My husband noticed it first. As we hiked in the North Georgia mountainside in early spring, he pointed out new life springing up everywhere.
We had stopped to gaze at the waterfall gurgling into a lazy stream below. He pointed to a tree that was broken off at the top, maybe struck by lightning or snapped off by the wind. It looked like it had long since died, yet there were new sprouts all over the trunk, emerging from what had once seemed dead. He said he loved the way nature had a way of renewing itself like that.
I looked at the new green on that once dormant tree and I saw a glimpse of the hope the followers of Christ must have felt the day they discovered that the stone had been rolled away.
With the resurrection in my thoughts, Easter celebrations close at hand, my mind turned to the time Jesus spent with those who loved Him in the days following His return to life. I imagine the wonder they must have felt, hearts so full and light, bursting in their chests. I wonder if they also feared though. Did they keep touching him, afraid of when he would leave again?
God has a way of bringing life from what appears to be the end.
So often new hope requires death first.
My oldest child, taking in all the wonder of the surrounding forest, asked us why so many fallen trees lay over the river. Her dad stopped by a tree that was almost completely decomposed at the base. To show her how it had broken down over time into rich soil, he scooped up the moist, black earth in his hand. A musky smell of disturbed earth filled the air as he told her it was supposed to be this way, that it was how the forest stayed alive.
What had been a life-giving tree, providing oxygen, shade, and shelter was no more. In death nature had done its work and the tree now gave life in a different way. It had fulfilled its purpose in its life and also in its death.
I love new life, the spring, the hope and feeling of renewal. Fresh starts and new beginnings are awe-inspiring.
It’s the death part, which has to come first, that doesn’t come so easily. I tend to hold onto dreams or seasons of my life, not willing to let die that which God requires me to let go of to bring new life. Continue Reading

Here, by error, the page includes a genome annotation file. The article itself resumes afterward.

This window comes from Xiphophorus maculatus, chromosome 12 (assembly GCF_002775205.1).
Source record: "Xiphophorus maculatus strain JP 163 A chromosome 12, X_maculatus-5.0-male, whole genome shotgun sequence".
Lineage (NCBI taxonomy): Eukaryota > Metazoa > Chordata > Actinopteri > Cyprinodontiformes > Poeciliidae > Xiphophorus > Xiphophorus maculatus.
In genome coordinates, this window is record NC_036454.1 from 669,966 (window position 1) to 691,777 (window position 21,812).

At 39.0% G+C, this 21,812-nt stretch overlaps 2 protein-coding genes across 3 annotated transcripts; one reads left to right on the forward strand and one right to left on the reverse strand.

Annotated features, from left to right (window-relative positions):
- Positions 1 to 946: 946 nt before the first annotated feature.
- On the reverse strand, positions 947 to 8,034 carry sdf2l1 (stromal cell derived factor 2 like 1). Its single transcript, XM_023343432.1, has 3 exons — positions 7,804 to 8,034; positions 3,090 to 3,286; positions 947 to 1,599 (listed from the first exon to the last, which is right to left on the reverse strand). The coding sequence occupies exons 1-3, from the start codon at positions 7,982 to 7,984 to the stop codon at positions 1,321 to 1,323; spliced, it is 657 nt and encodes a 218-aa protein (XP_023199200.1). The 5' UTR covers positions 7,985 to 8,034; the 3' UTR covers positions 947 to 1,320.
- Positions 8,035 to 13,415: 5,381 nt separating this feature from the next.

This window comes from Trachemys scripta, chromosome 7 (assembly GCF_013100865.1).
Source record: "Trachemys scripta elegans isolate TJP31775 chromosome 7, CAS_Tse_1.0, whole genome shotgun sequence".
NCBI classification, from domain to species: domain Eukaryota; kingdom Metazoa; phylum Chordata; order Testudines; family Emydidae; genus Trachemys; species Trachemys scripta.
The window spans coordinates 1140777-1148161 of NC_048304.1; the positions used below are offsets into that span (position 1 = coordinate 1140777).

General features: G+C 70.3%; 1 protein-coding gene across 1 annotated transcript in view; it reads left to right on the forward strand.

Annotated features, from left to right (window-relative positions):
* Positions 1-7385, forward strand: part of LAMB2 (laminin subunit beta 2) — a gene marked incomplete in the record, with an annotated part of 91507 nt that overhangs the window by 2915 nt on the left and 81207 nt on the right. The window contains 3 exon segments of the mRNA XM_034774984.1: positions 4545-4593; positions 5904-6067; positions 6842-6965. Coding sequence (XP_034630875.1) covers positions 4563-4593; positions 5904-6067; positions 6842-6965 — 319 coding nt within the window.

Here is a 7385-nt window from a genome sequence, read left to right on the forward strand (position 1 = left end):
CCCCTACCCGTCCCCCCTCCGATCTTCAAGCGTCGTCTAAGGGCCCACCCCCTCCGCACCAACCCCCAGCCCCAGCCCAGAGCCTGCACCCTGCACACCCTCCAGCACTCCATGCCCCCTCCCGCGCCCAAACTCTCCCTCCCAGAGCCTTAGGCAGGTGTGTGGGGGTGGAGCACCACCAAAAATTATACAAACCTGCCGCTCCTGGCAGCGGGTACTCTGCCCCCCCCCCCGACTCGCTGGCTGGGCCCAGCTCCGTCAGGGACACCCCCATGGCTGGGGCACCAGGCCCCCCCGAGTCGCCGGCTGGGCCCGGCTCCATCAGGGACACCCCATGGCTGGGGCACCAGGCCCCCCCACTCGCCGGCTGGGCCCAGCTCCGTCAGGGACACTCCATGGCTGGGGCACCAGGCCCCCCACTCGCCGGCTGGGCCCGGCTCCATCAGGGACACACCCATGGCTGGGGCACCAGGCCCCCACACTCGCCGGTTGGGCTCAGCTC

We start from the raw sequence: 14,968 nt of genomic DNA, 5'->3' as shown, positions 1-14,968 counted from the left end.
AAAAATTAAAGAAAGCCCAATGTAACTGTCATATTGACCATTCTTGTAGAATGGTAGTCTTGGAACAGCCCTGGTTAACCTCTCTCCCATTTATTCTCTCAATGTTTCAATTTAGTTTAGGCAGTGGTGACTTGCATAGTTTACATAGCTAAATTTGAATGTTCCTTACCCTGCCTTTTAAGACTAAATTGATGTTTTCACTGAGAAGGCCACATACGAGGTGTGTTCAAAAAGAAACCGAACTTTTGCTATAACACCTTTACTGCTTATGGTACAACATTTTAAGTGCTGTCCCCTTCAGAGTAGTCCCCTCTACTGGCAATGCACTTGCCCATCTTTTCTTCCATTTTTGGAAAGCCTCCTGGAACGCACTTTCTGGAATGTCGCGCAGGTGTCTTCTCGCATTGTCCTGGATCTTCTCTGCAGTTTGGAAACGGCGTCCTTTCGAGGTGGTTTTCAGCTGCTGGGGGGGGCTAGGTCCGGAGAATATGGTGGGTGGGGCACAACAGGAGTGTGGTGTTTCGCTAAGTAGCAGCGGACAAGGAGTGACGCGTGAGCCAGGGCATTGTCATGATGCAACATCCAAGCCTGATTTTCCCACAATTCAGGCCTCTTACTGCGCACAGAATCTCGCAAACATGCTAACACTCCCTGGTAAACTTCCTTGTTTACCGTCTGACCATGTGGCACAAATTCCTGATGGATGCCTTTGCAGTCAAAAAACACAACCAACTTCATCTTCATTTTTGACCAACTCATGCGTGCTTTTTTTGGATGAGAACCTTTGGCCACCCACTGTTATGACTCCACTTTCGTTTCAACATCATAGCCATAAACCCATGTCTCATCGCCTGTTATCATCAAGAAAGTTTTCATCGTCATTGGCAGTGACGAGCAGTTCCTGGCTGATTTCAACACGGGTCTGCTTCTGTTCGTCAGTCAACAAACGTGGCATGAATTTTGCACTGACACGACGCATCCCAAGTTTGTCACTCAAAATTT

On Wednesdays guest writers are raising their voices. I discovered Amy's writing last October when we were both involved in Write 31 Days. I have devoured her work over at Sun Steeped Days since and am honored to have her words here. Whether you write or not, I know you will relate to the tension she describes, as we are all such torn souls, heirs to both the Fall and the Covenant. - Nicole
I once read about a woman who approached Elisabeth Elliot and said, "It must be wonderful to be able to read your own writings!"
To which the inimitable author replied, "It is like chewing on stewed Kleenex."
On many days, reading my own words feels exactly that way.
When I set out to find my voice as a writer nearly two years ago, I ended up with two. One arose from my exposure to writers who cultivate their faith through contemplation, who approach word-craft like a pursuit of beauty; the other, from living in a world that craves life-in-the-trenches anecdotes and honest truth for survival. They have always pulled me in different directions, and I never enjoy the struggle.
I want to be gentle; I want to be firm.
I ought to paint a thoughtful picture; I should just drive the point home.
Do I encourage by illustration, or say it plain?
Each time I sit down with this ill-fitting pair, my tones and words clash like building blocks in the frustrated hands of my toddler, and I struggle to find the space where they'll finally click.
But after living in the tension between them for over a year, I'm beginning, at long last, to make my peace with this position.
For I’ve begun to see how deeply both voices are rooted in me.
I am spirit and flesh. I need talk of beauty and of God's high country, and then, too, I need someone to tell me she's also had a cart full of groceries when a small voice says, “I need to go potty.” Even in my soul alone, the division is strong:
We know that the law is spiritual; but I am unspiritual, sold as a slave to sin. . . . [I]n my inner being I delight in God's law; but I see another law at work in me, waging war against the law of my mind and making me a prisoner of the law of sin at work within me. (Rom. 7:14, 22-23).